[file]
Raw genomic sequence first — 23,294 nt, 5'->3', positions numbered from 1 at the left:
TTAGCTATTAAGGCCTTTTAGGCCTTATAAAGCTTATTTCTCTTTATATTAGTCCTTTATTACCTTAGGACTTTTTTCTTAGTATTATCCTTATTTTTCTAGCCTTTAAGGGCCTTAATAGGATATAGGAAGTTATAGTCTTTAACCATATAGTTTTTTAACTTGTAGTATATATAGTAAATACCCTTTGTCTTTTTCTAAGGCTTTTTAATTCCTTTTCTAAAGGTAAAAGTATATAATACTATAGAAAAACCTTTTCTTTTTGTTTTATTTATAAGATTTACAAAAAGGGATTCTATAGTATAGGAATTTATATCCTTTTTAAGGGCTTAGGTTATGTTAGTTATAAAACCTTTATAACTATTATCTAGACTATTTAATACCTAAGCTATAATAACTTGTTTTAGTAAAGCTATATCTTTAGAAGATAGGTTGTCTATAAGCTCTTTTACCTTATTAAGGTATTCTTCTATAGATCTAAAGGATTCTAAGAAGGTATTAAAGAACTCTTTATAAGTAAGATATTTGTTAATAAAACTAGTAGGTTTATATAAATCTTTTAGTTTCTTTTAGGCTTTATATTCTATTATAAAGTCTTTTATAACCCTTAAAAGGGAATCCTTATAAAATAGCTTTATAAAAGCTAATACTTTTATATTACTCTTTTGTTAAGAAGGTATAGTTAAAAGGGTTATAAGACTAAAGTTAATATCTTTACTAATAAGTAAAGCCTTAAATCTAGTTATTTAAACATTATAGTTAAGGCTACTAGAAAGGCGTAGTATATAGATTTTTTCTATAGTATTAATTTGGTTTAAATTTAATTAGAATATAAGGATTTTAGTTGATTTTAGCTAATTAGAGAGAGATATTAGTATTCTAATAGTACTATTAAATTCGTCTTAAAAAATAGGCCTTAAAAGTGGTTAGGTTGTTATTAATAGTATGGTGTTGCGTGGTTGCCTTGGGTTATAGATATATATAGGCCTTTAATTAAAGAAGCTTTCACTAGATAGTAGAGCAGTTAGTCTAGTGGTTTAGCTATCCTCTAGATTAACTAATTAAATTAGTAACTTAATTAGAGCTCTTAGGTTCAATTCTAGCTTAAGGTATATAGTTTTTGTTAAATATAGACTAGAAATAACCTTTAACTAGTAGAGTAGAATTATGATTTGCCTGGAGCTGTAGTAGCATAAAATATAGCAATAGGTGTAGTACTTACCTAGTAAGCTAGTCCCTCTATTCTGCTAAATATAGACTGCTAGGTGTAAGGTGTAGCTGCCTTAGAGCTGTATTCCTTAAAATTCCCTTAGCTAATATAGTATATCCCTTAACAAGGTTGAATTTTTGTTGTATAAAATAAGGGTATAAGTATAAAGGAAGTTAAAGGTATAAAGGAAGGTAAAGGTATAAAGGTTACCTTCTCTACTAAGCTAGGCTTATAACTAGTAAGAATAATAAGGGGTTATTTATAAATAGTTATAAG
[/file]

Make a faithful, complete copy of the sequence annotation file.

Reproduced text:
Raw genomic sequence first — 23,294 nt, 5'->3', positions numbered from 1 at the left:
TTAGCTATTAAGGCCTTTTAGGCCTTATAAAGCTTATTTCTCTTTATATTAGTCCTTTATTACCTTAGGACTTTTTTCTTAGTATTATCCTTATTTTTCTAGCCTTTAAGGGCCTTAATAGGATATAGGAAGTTATAGTCTTTAACCATATAGTTTTTTAACTTGTAGTATATATAGTAAATACCCTTTGTCTTTTTCTAAGGCTTTTTAATTCCTTTTCTAAAGGTAAAAGTATATAATACTATAGAAAAACCTTTTCTTTTTGTTTTATTTATAAGATTTACAAAAAGGGATTCTATAGTATAGGAATTTATATCCTTTTTAAGGGCTTAGGTTATGTTAGTTATAAAACCTTTATAACTATTATCTAGACTATTTAATACCTAAGCTATAATAACTTGTTTTAGTAAAGCTATATCTTTAGAAGATAGGTTGTCTATAAGCTCTTTTACCTTATTAAGGTATTCTTCTATAGATCTAAAGGATTCTAAGAAGGTATTAAAGAACTCTTTATAAGTAAGATATTTGTTAATAAAACTAGTAGGTTTATATAAATCTTTTAGTTTCTTTTAGGCTTTATATTCTATTATAAAGTCTTTTATAACCCTTAAAAGGGAATCCTTATAAAATAGCTTTATAAAAGCTAATACTTTTATATTACTCTTTTGTTAAGAAGGTATAGTTAAAAGGGTTATAAGACTAAAGTTAATATCTTTACTAATAAGTAAAGCCTTAAATCTAGTTATTTAAACATTATAGTTAAGGCTACTAGAAAGGCGTAGTATATAGATTTTTTCTATAGTATTAATTTGGTTTAAATTTAATTAGAATATAAGGATTTTAGTTGATTTTAGCTAATTAGAGAGAGATATTAGTATTCTAATAGTACTATTAAATTCGTCTTAAAAAATAGGCCTTAAAAGTGGTTAGGTTGTTATTAATAGTATGGTGTTGCGTGGTTGCCTTGGGTTATAGATATATATAGGCCTTTAATTAAAGAAGCTTTCACTAGATAGTAGAGCAGTTAGTCTAGTGGTTTAGCTATCCTCTAGATTAACTAATTAAATTAGTAACTTAATTAGAGCTCTTAGGTTCAATTCTAGCTTAAGGTATATAGTTTTTGTTAAATATAGACTAGAAATAACCTTTAACTAGTAGAGTAGAATTATGATTTGCCTGGAGCTGTAGTAGCATAAAATATAGCAATAGGTGTAGTACTTACCTAGTAAGCTAGTCCCTCTATTCTGCTAAATATAGACTGCTAGGTGTAAGGTGTAGCTGCCTTAGAGCTGTATTCCTTAAAATTCCCTTAGCTAATATAGTATATCCCTTAACAAGGTTGAATTTTTGTTGTATAAAATAAGGGTATAAGTATAAAGGAAGTTAAAGGTATAAAGGAAGGTAAAGGTATAAAGGTTACCTTCTCTACTAAGCTAGGCTTATAACTAGTAAGAATAATAAGGGGTTATTTATAAATAGTTATAAG